3. Infrastructure—Describe the physical facilities in which the proposed activities will be carried out and the equipment needed.
4. Human Resources, Management and Administration—Describe plans to provide or obtain all material and human resources necessary for the development, implementation, management, operation, monitoring, and quality assurance of all technical assistance program activities.
5. Coordination with National Programs—Describe the organization's strategy to coordinate proposed activities within the context of national programs.
F. Budget Narrative (No Page Limit)
Guidance for completing your budget can be found on the USG Web site, at the following address: http://www.cdc.gov/od/pgo/funding/budgetguide.htm. Start Printed Page 67185
Additional information may be included in the application appendices. The appendices will not be counted toward the narrative page limit. This additional information includes: Curriculum Vitae, Resumes, Organizational Charts, Letters of Support, and other pertinent documents.
IV.3. Submission Dates and Times: Application Deadline Date: March 1, 2004.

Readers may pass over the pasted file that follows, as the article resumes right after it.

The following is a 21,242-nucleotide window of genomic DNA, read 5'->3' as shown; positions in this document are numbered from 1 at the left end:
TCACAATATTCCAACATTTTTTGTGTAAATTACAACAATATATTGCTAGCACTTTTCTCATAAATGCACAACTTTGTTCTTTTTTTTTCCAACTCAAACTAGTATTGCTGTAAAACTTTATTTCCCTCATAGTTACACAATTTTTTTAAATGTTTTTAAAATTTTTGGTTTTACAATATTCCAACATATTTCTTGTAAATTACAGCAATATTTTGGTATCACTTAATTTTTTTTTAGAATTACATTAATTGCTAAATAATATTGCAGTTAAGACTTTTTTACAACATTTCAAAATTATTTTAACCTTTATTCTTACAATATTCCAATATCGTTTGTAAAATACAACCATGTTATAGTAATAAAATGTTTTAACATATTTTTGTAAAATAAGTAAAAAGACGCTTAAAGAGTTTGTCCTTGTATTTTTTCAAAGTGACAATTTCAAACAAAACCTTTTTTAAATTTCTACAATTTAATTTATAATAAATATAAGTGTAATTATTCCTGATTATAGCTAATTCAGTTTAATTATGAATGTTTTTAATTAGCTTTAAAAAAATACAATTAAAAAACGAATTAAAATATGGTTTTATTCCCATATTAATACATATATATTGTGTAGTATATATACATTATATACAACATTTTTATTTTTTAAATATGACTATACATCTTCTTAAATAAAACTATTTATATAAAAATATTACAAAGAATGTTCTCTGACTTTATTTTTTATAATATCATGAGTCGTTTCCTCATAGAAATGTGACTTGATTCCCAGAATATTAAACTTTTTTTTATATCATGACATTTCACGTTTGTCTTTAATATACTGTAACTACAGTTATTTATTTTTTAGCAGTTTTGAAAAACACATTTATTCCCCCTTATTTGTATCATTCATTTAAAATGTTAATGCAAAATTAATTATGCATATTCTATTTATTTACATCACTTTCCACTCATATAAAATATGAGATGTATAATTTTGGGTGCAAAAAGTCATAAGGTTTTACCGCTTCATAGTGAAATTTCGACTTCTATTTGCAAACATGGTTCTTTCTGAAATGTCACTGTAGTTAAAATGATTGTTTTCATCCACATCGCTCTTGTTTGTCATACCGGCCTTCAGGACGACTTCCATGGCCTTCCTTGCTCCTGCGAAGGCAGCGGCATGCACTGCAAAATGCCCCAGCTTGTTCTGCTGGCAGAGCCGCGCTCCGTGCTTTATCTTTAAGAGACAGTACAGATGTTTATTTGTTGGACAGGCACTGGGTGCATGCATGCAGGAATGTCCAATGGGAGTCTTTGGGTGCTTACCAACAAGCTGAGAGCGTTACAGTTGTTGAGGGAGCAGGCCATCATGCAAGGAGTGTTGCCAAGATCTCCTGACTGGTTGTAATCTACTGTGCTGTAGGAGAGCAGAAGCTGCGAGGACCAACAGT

Explanation of Deadlines: Applications must be received in the CDC Procurement and Grants Office by 4 p.m. Eastern Time on the deadline date. If you send your application by the United States Postal Service or commercial delivery service, you must ensure that the carrier will be able to guarantee delivery of the application by the closing date and time. If CDC receives your application after closing due to: (1) Carrier error, when the carrier accepted the package with a guarantee for delivery by the closing date and time, or (2) significant weather delays or natural disasters, you will be given the opportunity to submit documentation of the carriers guarantee. If the documentation verifies a carrier problem, CDC will consider the application as having been received by the deadline.